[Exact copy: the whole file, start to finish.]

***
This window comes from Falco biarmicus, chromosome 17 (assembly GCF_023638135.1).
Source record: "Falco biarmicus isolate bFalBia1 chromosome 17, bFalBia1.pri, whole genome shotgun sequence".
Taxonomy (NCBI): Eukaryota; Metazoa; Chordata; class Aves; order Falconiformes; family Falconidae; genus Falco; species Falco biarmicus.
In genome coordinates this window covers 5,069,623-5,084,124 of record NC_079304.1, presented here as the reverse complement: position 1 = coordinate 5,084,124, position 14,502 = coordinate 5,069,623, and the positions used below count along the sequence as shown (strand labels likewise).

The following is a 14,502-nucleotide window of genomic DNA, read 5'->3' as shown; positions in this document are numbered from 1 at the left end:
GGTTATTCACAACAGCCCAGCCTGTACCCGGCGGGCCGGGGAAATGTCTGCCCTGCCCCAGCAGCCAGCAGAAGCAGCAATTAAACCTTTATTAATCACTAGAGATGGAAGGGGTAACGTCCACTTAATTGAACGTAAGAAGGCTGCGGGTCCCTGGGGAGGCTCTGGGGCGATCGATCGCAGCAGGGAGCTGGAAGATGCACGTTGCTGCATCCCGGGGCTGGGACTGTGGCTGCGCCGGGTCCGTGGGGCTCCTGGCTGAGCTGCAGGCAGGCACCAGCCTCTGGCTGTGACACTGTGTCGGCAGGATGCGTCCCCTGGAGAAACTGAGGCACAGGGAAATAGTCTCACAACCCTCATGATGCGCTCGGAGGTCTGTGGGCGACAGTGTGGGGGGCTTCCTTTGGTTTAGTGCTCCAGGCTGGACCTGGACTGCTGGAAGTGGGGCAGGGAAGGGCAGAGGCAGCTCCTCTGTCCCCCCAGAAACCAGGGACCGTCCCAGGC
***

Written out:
This window comes from Falco biarmicus, chromosome 17 (assembly GCF_023638135.1).
Source record: "Falco biarmicus isolate bFalBia1 chromosome 17, bFalBia1.pri, whole genome shotgun sequence".
Taxonomy (NCBI): Eukaryota; Metazoa; Chordata; class Aves; order Falconiformes; family Falconidae; genus Falco; species Falco biarmicus.
In genome coordinates this window covers 5,069,623-5,084,124 of record NC_079304.1, presented here as the reverse complement: position 1 = coordinate 5,084,124, position 14,502 = coordinate 5,069,623, and the positions used below count along the sequence as shown (strand labels likewise).

The following is a 14,502-nucleotide window of genomic DNA, read 5'->3' as shown; positions in this document are numbered from 1 at the left end:
GGTTATTCACAACAGCCCAGCCTGTACCCGGCGGGCCGGGGAAATGTCTGCCCTGCCCCAGCAGCCAGCAGAAGCAGCAATTAAACCTTTATTAATCACTAGAGATGGAAGGGGTAACGTCCACTTAATTGAACGTAAGAAGGCTGCGGGTCCCTGGGGAGGCTCTGGGGCGATCGATCGCAGCAGGGAGCTGGAAGATGCACGTTGCTGCATCCCGGGGCTGGGACTGTGGCTGCGCCGGGTCCGTGGGGCTCCTGGCTGAGCTGCAGGCAGGCACCAGCCTCTGGCTGTGACACTGTGTCGGCAGGATGCGTCCCCTGGAGAAACTGAGGCACAGGGAAATAGTCTCACAACCCTCATGATGCGCTCGGAGGTCTGTGGGCGACAGTGTGGGGGGCTTCCTTTGGTTTAGTGCTCCAGGCTGGACCTGGACTGCTGGAAGTGGGGCAGGGAAGGGCAGAGGCAGCTCCTCTGTCCCCCCAGAAACCAGGGACCGTCCCAGGC